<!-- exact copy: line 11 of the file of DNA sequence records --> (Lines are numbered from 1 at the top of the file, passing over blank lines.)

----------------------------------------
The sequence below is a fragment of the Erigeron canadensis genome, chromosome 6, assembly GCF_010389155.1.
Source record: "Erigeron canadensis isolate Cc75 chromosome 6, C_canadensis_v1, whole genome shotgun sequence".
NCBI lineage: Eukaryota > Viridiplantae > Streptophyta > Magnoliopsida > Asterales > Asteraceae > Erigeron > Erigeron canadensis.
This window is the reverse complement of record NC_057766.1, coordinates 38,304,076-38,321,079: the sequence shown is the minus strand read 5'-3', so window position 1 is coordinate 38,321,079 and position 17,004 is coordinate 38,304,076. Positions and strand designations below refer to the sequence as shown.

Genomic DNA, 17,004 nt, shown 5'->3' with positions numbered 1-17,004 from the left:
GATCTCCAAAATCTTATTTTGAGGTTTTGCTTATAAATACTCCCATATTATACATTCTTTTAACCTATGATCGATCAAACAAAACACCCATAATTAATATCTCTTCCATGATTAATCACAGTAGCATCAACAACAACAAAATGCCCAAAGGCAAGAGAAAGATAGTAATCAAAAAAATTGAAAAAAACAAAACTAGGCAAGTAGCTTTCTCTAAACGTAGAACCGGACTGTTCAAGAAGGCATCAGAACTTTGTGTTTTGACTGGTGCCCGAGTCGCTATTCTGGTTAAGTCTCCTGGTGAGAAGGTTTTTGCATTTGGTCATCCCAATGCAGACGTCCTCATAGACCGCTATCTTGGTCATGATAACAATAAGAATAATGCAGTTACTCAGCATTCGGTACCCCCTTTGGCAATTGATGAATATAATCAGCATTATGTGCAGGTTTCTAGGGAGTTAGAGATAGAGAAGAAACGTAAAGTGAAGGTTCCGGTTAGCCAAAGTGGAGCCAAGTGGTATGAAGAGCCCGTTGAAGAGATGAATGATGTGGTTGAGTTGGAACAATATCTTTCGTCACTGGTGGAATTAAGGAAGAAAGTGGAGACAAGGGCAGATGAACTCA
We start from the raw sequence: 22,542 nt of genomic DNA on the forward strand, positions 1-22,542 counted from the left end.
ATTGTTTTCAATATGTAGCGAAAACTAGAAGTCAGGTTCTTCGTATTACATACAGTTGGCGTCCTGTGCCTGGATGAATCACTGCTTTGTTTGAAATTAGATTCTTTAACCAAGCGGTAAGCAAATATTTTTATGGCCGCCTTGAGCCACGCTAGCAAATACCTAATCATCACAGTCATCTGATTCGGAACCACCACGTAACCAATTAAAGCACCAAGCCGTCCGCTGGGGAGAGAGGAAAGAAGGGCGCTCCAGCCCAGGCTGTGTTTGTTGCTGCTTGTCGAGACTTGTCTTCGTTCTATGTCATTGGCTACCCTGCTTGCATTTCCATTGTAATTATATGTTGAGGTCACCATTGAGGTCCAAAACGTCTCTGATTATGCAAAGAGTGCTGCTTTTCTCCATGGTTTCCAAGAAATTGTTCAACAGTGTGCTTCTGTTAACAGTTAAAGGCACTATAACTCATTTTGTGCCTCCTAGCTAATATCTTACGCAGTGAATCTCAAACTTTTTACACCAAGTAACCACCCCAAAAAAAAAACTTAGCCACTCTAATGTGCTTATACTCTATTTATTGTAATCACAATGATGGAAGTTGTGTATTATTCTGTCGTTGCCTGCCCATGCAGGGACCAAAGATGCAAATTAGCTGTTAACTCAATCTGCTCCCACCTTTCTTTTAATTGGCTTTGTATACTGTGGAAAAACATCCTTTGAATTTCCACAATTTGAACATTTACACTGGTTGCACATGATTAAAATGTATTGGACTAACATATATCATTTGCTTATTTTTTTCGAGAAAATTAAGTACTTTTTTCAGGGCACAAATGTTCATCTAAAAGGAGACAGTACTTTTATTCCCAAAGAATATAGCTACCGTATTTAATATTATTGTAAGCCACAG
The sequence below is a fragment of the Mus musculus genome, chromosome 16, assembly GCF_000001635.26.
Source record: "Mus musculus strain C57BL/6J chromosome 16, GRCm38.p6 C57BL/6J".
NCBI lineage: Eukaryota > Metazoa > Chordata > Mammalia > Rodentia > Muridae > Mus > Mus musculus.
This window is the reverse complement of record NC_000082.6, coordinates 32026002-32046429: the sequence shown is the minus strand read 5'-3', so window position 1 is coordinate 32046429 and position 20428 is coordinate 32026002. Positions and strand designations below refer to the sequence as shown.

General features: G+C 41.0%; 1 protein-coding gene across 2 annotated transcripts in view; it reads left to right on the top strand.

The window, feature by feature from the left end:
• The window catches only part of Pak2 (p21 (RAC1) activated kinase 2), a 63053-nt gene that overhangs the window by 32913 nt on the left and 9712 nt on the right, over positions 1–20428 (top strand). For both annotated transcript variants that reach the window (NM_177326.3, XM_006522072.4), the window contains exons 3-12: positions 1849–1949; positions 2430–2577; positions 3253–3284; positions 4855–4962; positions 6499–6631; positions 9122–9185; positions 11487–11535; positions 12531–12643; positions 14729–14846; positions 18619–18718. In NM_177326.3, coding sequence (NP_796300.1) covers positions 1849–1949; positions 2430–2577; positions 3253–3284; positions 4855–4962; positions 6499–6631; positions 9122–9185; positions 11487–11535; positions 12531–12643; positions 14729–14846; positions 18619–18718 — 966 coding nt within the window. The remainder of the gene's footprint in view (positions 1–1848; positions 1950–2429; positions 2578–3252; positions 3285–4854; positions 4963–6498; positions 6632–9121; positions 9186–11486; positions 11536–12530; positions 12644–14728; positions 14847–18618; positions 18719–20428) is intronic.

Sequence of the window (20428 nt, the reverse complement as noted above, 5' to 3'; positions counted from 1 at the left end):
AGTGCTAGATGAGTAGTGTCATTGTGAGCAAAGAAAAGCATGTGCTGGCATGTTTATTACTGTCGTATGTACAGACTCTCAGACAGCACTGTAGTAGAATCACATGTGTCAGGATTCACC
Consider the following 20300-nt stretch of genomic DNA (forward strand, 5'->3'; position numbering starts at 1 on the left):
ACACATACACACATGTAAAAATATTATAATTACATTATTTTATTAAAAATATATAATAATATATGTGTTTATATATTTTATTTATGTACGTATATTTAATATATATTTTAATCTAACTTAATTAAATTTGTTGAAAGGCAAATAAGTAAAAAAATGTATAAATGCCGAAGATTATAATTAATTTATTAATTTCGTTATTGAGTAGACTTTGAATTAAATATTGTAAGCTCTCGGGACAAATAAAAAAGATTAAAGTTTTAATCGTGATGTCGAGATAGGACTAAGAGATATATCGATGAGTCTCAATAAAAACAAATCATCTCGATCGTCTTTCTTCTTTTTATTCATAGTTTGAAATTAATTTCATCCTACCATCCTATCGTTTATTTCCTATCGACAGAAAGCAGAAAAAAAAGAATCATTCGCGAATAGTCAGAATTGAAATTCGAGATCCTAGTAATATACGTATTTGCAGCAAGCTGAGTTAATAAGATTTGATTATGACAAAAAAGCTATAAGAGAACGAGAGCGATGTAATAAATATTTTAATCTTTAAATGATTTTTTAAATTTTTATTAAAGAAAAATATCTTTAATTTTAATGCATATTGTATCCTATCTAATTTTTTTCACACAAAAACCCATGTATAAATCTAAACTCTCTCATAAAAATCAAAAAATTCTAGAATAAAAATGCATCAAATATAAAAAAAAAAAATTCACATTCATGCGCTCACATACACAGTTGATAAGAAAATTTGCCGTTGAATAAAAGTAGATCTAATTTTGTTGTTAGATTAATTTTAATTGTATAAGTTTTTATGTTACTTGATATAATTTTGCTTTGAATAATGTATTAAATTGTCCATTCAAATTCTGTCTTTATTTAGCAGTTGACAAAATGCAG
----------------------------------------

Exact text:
NCBI lineage: Eukaryota > Metazoa > Chordata > Mammalia > Rodentia > Muridae > Mus > Mus musculus.